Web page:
The CJEU rules on the statute of limitations applicable to the "Euribor Cartel"

Spain European Union

The Court of Justice confirms that consumer status does not alter the norms on the limitation period for actions for damages.

The CJEU rules on the statute of limitations applicable to the
March 28, 2023

As we already mentioned in our previous article | Respuesta de los juzgados y tribunales en las demandas por el "Cartel del Euribor" where we explained the current situation in Spain in relation to the “Euribor Cartel” litigation arisen from the sanctioning decisions adopted by the European Commission in Case AT.39914, the Commercial Court number 11 of Barcelona filed, in the context of this litigation, a preliminary ruling procedure before the Court of Justice of the European Union (CJEU) regarding the limitation period of actions for damages for infringements to competition law, by Court Order of 17 February 2022.

The CJEU recently handed down Order of 6 March 2023 resolving the preliminary ruling, where it established that the 5-year period provided in article 5 of Directive 2014/104/UE (Directive) is the period applicable to this case, and that it commenced on 30 June 2017, after the sanctioning Summary Decision was published in the Official Journal of the European Union.

The CJEU’s answer is the same as the one provided in Judgment of 22 June 2022 (Case C-267/20, Volvo et alii, ECLI:EU:C:2022:494), rendered within the Trucks case (hence, the preliminary ruling was resolved via court order, pursuant to article 99 of the CJEU Rules of Procedure), although with an additional and outstanding remark. It is the CJEU’s understanding that the conclusions reached in that judgment regarding the dies a quo of the limitation period for the action are not altered by the fact that the claimants to the case are not legal persons, but consumers. The Court believes that “establishing a distinction between the harmed individuals, with the aim of determining the moment at which the limitation period commences, could raise uncertainties on the application of Articles 101 TFEU and 102 TFEU, which would go against the principle of legal certainty”.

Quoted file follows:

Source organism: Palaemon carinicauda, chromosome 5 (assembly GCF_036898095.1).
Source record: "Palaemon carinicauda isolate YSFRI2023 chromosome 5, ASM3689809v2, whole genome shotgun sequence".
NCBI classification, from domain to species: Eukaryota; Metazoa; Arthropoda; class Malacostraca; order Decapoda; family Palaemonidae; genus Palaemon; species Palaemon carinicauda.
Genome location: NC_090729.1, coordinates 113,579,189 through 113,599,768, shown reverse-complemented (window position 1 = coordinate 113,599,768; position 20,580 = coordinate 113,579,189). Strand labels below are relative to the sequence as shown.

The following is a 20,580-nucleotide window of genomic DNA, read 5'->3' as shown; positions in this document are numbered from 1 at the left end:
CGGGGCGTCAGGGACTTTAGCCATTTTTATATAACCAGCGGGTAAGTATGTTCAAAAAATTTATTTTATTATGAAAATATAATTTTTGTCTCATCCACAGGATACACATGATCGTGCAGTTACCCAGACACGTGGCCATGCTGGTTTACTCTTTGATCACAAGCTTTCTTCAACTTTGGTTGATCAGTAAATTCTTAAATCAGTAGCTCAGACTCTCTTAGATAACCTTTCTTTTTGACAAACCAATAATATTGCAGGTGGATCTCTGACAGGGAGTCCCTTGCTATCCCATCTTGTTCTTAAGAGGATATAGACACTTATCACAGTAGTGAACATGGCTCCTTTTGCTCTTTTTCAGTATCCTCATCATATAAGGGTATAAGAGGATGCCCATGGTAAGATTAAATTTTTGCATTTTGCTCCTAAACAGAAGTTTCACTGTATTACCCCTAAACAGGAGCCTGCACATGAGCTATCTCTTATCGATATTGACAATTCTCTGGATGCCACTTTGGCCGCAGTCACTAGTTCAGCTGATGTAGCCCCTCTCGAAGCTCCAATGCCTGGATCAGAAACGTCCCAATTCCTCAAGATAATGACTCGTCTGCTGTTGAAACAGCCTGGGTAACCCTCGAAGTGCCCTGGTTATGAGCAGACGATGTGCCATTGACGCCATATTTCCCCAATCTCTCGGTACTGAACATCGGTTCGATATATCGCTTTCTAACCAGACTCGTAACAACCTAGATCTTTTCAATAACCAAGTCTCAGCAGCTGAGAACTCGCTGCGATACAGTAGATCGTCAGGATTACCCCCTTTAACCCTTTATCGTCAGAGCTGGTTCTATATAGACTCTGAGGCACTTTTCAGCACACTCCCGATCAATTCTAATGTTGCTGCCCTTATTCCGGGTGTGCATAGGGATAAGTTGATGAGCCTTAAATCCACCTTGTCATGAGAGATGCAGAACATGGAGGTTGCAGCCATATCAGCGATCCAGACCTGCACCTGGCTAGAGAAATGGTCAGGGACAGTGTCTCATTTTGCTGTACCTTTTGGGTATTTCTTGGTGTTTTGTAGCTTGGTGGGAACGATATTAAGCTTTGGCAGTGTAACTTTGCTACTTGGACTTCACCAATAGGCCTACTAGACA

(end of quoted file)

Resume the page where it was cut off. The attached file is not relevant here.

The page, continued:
Notwithstanding the above, it should be taken into account what the CJEU’s has clarified in its recent Judgment of 16 February 2023 (Case C-312/21, Tráficos Manuel Ferrer S.L., ECLI:ECLI:EU:C:2023:99) by stating that actions for damages for infringements to competition law cannot be mixed up with, or equated to actions for the control of unfair terms and conditions in bank contracts and the protection of consumers, since, while in consumer actions there is always a weaker party, in competition law actions the parties’ positions are re-balanced with the tools provided in the Directive.

In addition, the CJEU insists on the conclusion that the limitation period for the action “cannot commence before the end of the infringement and before the harmed party gained knowledge, or could reasonably have gained knowledge, both of the fact that they suffered harm as a result of the infringement, and the identity of the infringer”,  and, given the characteristics of the specific case, it considers that moment to be the publication of the sanctioning Summary Decision.

As regards the applicable limitation period, and the ratione temporis application of the Directive, the CJEU reiterates its own conclusions established in judgment of 22 June 2022, according to which article 10 of the Directive must be construed as to be a substantive provision to the effects of article 22.1 of the Directive itself; therefore, it cannot be applied retroactively. This said, it established that, in order to determine the termporal applicability of article 10 of the Directive, it is necessary to verify whether the situation that is relevant for the main proceeding was already terminated before the period for the transposition of the Directive had elapsed, or, on the contrary, it was still having effects after that period ended. 

The Court concludes that the 5-year limitation period provided in the Directive is applicable because, despite the fact that the action concerns an infringement that ended before the Directive came into force, the date when the limitation period for the action commenced (30 June 2017) is later than the expiration of the term to transpose the Directive (27 December 2016), and also later to the date when the provisons that transposed the Directive into Spanish law, via Royal Decree-Law 9/2017 (27 May 2017), came into force.

March 28, 2023